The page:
If this editorial were about people, it would be a straightforward case against sex discrimination. Middle Township has proposed an ordinance seriously restricting males and giving females a pass.
Animals, however, have few rights under human law. So unless an American Chicken Litigation Union appears and asserts the unfairness of Middle’s law, roosters there won’t rule the roost on any property smaller than 5 acres.
Keeping chickens seems to have made a welcome comeback in South Jersey in recent years. Even in the most finicky suburbs, there are usually at least a few households quietly hosting a few chickens for the eggs and the experience.
Only the neighbors might notice if there are some hens in the backyard. But add a rooster and everyone within a block will know chickens have joined the neighborhood.
The temptation to add a rooster is strong. Hens will lay eggs without a male, but they won’t be fertile and new chicks will have to be found and bought.
More important to the modern chicken host is the protection a rooster provides against the relentless predation by hawks and foxes, which can quickly wipe out the poultry and upset the children who enjoy caring for them. Unfortunately this protection comes in the form of loud screams to discourage predators and alert the hens to take cover.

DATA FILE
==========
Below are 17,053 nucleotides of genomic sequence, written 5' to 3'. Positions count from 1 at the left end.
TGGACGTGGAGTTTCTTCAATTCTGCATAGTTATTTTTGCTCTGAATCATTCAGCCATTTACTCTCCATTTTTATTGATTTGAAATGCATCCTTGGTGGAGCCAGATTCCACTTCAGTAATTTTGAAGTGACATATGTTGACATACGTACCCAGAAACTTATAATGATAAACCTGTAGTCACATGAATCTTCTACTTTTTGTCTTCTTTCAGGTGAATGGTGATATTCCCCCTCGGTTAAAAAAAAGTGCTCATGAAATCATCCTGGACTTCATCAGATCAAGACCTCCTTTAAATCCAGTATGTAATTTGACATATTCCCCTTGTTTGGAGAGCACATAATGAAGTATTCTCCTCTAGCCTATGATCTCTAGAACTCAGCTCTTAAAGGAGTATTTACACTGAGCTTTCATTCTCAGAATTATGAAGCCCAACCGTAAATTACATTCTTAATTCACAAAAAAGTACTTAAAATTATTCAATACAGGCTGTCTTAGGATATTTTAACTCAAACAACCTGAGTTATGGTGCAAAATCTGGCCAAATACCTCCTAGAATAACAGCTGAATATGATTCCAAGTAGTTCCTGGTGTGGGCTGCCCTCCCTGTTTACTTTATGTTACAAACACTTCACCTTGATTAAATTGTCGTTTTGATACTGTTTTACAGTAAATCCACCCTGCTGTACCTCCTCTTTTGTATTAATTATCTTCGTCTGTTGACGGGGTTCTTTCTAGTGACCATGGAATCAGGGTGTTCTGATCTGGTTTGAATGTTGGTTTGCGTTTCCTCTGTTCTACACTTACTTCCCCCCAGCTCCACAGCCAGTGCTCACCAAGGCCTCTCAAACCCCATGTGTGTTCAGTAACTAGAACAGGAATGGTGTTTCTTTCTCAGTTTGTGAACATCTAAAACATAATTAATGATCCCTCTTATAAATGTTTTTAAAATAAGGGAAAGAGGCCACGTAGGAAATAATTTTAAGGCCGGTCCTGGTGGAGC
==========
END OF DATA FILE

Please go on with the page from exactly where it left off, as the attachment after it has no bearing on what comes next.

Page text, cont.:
So while it’s true that roosters like to greet the daylight with loud assertions of their status, they’ll sound off at any hour they think will benefit themselves, their hens and their chicks. Crowing that’s louder than a chainsaw is enough to shatter the overnight calm of a suburb and annoy at any hour.
Middle Township is expected this month to approve its rules for small farm animals. Hens will be allowed on properties at least 10,000 square feet if kept in an enclosed area. To host that coveted rooster, homeowners will need a property big enough to have a horse in many South Jersey municipalities.
Roosters evolved to serve the familiar role of expendable and protective male for a brood spread over a larger territory than is possible in the suburbs. This suggests an entrepreneurial opportunity — develop a breed of quieter roosters or, more likely, technology to detect approaching predators and give the hens an effective warning that won’t disturb the neighbors. Maybe a recorded hawk cry or owl hoot would do, depending on the time of day.